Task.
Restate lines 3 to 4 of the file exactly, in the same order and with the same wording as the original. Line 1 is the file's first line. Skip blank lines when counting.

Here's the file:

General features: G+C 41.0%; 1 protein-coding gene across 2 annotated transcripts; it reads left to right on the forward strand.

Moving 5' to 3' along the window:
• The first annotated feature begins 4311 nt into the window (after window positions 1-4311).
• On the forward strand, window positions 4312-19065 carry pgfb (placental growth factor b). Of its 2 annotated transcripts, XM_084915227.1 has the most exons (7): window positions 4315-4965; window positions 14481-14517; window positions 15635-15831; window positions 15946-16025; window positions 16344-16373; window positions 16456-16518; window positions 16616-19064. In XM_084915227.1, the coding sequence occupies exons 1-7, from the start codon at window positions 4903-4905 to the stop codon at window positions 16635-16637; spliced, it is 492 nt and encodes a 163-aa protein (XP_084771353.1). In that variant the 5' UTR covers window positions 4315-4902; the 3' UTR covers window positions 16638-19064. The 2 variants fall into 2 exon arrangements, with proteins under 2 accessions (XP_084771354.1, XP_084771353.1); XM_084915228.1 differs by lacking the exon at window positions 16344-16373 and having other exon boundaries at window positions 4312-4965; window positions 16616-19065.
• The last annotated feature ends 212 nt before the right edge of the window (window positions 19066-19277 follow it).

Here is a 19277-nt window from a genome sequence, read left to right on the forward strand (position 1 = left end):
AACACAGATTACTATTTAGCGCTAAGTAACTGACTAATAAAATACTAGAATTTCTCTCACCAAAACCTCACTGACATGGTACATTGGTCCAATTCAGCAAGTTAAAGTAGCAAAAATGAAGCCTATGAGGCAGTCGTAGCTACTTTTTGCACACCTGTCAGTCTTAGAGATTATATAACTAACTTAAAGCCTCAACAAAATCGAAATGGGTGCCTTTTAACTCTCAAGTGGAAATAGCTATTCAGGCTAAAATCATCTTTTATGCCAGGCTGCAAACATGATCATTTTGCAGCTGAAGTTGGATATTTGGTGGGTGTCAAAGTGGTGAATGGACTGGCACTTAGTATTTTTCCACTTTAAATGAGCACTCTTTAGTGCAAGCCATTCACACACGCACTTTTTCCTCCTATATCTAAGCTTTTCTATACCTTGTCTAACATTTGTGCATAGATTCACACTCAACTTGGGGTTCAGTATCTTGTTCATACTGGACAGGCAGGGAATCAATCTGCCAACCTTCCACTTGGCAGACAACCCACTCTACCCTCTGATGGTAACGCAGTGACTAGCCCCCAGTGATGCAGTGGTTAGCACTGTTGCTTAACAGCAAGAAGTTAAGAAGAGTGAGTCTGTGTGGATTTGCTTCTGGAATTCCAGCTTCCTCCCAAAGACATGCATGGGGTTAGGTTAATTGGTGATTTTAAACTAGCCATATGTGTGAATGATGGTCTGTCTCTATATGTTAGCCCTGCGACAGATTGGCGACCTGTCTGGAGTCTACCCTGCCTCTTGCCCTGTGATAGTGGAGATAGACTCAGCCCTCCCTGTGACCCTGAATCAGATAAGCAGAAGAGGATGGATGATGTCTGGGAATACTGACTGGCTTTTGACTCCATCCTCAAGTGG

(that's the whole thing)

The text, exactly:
• The first annotated feature begins 4311 nt into the window (after window positions 1-4311).
• On the forward strand, window positions 4312-19065 carry pgfb (placental growth factor b). Of its 2 annotated transcripts, XM_084915227.1 has the most exons (7): window positions 4315-4965; window positions 14481-14517; window positions 15635-15831; window positions 15946-16025; window positions 16344-16373; window positions 16456-16518; window positions 16616-19064. In XM_084915227.1, the coding sequence occupies exons 1-7, from the start codon at window positions 4903-4905 to the stop codon at window positions 16635-16637; spliced, it is 492 nt and encodes a 163-aa protein (XP_084771353.1). In that variant the 5' UTR covers window positions 4315-4902; the 3' UTR covers window positions 16638-19064. The 2 variants fall into 2 exon arrangements, with proteins under 2 accessions (XP_084771354.1, XP_084771353.1); XM_084915228.1 differs by lacking the exon at window positions 16344-16373 and having other exon boundaries at window positions 4312-4965; window positions 16616-19065.